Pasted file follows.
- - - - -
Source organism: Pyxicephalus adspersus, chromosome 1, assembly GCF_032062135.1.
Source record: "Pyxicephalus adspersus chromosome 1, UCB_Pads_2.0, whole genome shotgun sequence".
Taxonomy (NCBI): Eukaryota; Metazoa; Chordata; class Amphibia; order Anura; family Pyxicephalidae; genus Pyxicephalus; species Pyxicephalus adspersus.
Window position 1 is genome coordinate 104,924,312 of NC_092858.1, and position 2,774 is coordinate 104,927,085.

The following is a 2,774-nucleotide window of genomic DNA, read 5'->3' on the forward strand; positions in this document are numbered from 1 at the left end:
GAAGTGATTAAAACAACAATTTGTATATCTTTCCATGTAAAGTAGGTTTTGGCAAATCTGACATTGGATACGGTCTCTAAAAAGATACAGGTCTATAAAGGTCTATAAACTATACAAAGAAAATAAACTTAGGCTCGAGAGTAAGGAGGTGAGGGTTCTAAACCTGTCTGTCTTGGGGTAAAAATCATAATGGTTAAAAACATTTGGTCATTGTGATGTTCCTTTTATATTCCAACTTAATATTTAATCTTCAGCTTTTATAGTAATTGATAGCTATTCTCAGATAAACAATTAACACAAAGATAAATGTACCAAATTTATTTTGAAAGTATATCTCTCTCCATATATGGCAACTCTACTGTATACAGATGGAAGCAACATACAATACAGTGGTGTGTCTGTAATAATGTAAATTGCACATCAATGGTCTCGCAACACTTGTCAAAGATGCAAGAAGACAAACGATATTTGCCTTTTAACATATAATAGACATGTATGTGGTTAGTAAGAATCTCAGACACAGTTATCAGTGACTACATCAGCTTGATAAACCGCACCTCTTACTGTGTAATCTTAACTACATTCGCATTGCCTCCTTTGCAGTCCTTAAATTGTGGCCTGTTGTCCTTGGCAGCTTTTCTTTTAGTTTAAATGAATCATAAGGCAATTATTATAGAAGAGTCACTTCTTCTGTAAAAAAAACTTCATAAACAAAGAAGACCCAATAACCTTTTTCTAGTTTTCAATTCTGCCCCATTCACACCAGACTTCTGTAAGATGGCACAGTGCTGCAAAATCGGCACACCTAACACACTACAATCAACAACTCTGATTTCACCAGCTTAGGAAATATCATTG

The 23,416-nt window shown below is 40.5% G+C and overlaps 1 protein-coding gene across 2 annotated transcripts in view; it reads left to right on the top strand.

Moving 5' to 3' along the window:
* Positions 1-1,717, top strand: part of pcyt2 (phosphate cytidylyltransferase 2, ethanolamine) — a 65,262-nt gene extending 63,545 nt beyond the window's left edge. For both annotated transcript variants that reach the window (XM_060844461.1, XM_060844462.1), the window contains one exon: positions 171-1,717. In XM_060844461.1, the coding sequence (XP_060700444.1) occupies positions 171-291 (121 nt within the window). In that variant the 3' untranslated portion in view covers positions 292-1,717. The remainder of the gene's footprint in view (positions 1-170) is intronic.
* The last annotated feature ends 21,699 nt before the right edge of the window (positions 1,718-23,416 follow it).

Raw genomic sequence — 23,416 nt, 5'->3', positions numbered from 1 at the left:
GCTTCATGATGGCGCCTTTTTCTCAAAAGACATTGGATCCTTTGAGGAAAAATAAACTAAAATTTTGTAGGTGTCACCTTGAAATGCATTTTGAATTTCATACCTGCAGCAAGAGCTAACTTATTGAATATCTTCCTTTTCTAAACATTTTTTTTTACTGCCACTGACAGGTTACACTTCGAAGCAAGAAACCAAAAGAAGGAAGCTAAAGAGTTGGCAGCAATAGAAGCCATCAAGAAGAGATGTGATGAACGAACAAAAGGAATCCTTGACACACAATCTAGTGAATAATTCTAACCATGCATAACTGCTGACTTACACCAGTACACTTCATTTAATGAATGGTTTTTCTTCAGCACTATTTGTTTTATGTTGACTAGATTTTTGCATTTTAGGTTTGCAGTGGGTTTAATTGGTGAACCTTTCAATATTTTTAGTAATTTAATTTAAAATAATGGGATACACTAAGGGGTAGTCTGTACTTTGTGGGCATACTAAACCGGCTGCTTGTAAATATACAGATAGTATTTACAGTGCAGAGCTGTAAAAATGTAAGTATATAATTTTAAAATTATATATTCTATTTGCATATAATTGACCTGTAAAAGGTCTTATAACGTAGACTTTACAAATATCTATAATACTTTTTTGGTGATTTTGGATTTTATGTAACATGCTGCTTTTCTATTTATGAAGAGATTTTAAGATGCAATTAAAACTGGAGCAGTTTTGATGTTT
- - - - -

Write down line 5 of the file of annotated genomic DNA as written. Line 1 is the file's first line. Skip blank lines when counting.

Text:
The following is a 2,774-nucleotide window of genomic DNA, read 5'->3' on the forward strand; positions in this document are numbered from 1 at the left end: